Coffee is Not Just for Staying Awake…Now It’s Healthy?

Coffee+is+Not+Just+for+Staying+Awake...Now+It%27s+Healthy%3F

Lex Minnick, Business Manager, Editor

Coffee has always had a stigma that it stunts growth or is bad for your health, but have you ever thought it could possibly be healthy and a lifesaver?

A study was done by the Harvard School of Public Health, and was much larger than many previous studies, involving 200,000 women and 50,000 men, looking at the amount of coffee consumed along with the food they ate and other drinks consumed. Then researchers looked at the rates of disease and death from the past two decades.

The study originally was slow going and showed few results to directly link coffee and the disease and death rates. The results were at a very low percentage.

But researchers then narrowed the results by looking at people had never smoked before, giving back much more results than before. Those participants who drank less than one cup to three decreased their rates by 6% to 8%, whereas those who drank three to five cups were lowered by 12% to 15%.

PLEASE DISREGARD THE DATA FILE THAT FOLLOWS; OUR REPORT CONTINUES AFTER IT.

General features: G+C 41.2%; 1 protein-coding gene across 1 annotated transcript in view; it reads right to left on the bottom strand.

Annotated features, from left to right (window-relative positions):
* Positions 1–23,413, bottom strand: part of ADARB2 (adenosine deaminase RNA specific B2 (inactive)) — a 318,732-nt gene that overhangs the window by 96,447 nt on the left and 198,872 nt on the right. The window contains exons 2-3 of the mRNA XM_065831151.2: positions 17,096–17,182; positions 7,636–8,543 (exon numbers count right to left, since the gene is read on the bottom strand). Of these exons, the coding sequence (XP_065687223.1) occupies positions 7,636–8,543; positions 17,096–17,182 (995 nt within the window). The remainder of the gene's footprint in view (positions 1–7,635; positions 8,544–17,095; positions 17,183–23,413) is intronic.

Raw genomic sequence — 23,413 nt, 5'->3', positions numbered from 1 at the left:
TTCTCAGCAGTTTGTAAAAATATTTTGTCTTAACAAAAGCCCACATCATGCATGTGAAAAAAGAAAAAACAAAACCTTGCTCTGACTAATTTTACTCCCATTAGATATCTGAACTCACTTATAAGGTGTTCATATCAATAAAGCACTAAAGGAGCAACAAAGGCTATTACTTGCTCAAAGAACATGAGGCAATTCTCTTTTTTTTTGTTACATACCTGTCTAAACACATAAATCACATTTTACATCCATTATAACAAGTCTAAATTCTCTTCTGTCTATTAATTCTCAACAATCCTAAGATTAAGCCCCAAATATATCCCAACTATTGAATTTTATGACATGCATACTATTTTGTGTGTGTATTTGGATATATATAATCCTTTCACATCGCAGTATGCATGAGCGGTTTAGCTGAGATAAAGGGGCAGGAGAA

One of the hardest parts of the actual study was that smoking and drinking coffee often have a correlation, skewing the results on solely drinking coffee.

Coffee’s health benefits could come from the ingredients found in roasted and ground coffee. Lignans and chlorogenic acid can reduce inflammation which helps lower blood sugar lowering the risk of heart disease.

Ding (who?) and her colleagues found that drinking coffee reduced the likelihood of dying from a heart disease by 10%. Also, coffee drinkers have a lower risk of dying from disease such as dementia and Parkinson’s by 9% to 37%.

Suicide rates were also apparently affected by drinking coffee. Those who didn’t drink coffee had 36% higher rates, whereas those who had a least a cup a day had 20% to 36% lower rates.

The specific results aren’t completely related to drinking coffee. Some other thoughts have been that possibly people who drink coffee are more apt to get a job or live certain lifestyles. Although those are only assumptions, not proven. Many people are excited over these studies since many people enjoy drinking coffee.

Madelyn Renda, 15, sophomore at IRHS, says, “I love coffee and I’m so happy to find out that it is possible that it can be healthy for you!”

So next time someone drinks coffee, they can think, I could truly be helping myself from possible diseases in the future.